Hill holds key to SC First strike
By Kim Jae-won
SOKCHO, Gangwon Province ― The union and management of SC First Korea Bank has been engaged in a tug-of-war over its CEO Richard Hill in a strike that has been unfolding not within any of its branch offices or headquarters but in this resort town on the eastern coast of the country.
About 3,000 unionized SC workers have been on strike here since last week over management’s plan to introduce a performance-based wage system.
The union is demanding that Hill come to Sokcho and talk to them, while management is insisting that Hill would go only if there is any meaningful progress in their negotiations.
Still, the union threatens to continue their collective action unless management backs off. Regulators are calling for a compromise but their call has been falling on a deaf ear.
“A CEO is like a father. If the children go wayward, he is supposed to look out for us,” said Kim Jae-yul, chairman of the SC First labor union in an interview with The Korea Times Tuesday. Kim was obviously referring to the union as a wayward child in a comparison that could be interpreted as an admission to the union’s activity being inappropriate.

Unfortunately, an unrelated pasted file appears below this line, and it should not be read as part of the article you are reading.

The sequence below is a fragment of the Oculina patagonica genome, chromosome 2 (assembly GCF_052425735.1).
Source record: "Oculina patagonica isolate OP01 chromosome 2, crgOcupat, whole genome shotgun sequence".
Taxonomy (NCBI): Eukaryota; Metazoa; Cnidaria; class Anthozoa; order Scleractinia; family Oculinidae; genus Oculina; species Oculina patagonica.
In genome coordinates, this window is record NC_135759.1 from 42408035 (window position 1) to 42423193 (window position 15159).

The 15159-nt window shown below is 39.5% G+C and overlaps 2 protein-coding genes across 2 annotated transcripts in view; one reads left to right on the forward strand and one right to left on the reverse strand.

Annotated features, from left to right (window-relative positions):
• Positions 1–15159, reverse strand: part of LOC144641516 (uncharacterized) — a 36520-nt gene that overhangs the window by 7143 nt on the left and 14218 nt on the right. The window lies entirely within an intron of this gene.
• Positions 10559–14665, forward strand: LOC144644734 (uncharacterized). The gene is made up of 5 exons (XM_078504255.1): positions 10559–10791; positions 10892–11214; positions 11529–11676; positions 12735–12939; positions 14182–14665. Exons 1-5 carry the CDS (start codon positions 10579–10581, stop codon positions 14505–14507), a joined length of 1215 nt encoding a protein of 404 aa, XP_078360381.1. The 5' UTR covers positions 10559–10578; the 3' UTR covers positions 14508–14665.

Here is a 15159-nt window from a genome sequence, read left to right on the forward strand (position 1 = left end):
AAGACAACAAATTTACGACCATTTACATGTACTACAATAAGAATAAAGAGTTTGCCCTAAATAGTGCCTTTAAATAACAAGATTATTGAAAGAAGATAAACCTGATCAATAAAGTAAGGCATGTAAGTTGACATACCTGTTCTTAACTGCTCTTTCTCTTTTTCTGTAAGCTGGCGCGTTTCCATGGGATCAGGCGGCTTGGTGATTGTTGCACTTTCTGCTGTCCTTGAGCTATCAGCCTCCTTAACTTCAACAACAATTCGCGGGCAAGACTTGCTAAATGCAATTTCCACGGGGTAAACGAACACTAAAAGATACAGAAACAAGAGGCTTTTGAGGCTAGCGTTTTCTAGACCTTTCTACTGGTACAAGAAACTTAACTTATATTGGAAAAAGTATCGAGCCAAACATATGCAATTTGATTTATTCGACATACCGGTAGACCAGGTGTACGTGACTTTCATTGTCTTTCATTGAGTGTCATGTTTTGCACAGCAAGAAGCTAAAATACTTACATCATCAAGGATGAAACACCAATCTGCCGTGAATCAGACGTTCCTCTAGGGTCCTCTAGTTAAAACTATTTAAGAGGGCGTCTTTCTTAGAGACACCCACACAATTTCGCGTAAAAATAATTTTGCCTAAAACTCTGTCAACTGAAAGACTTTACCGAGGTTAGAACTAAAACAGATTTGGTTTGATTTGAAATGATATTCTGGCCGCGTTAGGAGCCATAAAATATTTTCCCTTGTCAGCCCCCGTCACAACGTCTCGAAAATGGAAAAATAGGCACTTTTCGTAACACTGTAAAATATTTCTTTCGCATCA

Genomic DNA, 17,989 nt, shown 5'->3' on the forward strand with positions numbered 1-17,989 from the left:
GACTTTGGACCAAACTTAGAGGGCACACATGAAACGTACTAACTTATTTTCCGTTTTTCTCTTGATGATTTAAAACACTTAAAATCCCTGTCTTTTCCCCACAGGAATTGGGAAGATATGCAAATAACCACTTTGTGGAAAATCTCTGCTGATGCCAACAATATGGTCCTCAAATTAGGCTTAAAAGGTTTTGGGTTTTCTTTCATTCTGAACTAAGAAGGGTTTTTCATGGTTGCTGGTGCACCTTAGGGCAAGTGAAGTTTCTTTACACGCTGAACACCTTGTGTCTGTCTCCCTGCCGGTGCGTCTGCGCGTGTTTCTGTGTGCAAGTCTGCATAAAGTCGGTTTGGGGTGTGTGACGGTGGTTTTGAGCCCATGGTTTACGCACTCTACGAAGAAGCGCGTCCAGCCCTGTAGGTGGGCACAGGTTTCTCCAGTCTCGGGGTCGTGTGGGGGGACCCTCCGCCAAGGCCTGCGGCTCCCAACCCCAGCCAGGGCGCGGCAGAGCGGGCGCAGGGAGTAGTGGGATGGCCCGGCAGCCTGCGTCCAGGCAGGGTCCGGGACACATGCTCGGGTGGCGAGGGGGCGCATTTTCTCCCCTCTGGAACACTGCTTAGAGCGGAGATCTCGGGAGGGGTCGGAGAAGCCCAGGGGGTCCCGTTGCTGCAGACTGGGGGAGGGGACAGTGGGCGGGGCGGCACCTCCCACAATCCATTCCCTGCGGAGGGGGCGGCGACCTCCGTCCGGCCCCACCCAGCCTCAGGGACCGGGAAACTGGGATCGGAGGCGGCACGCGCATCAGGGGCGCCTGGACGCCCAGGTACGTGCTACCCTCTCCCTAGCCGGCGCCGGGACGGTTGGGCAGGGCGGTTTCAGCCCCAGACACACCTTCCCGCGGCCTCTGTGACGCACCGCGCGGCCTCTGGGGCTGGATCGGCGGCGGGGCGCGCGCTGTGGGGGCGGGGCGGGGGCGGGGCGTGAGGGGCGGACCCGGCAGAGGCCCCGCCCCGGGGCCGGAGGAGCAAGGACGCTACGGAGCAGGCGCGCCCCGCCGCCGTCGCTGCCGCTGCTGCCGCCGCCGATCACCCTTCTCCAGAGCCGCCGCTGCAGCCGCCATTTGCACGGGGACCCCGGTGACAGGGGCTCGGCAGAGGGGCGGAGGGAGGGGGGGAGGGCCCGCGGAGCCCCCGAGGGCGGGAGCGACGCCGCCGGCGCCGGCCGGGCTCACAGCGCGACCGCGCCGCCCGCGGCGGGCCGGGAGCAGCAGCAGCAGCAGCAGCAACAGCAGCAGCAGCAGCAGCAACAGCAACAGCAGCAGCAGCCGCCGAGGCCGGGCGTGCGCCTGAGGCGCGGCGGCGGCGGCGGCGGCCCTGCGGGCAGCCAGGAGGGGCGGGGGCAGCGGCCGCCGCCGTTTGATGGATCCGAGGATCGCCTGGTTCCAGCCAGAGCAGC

Kim said he and unionists will welcome the CEO if he comes and is willing to have dialogue on the performance-based payment system, which the bank wants to implement from next year.
But management has rejected this, saying that the union should first come up with a meaningful proposal to end the strike.
“We repeatedly asked the union to have discussions. If both sides compromise on the issue, then the CEO could come,” said a spokeswoman of SC First Bank.
The union leader said that the strike, which has lasted for seven business days since June 27, might last longer if the CEO does not visit them. Currently, the union is under pressure from opposing public opinion.
SC workers have been receiving wages that are considerably higher than those at bigger banks such as Kookmin and Shinhan. Besides, the bank is struggling to boost its bottom line after years of minor and serious troubles.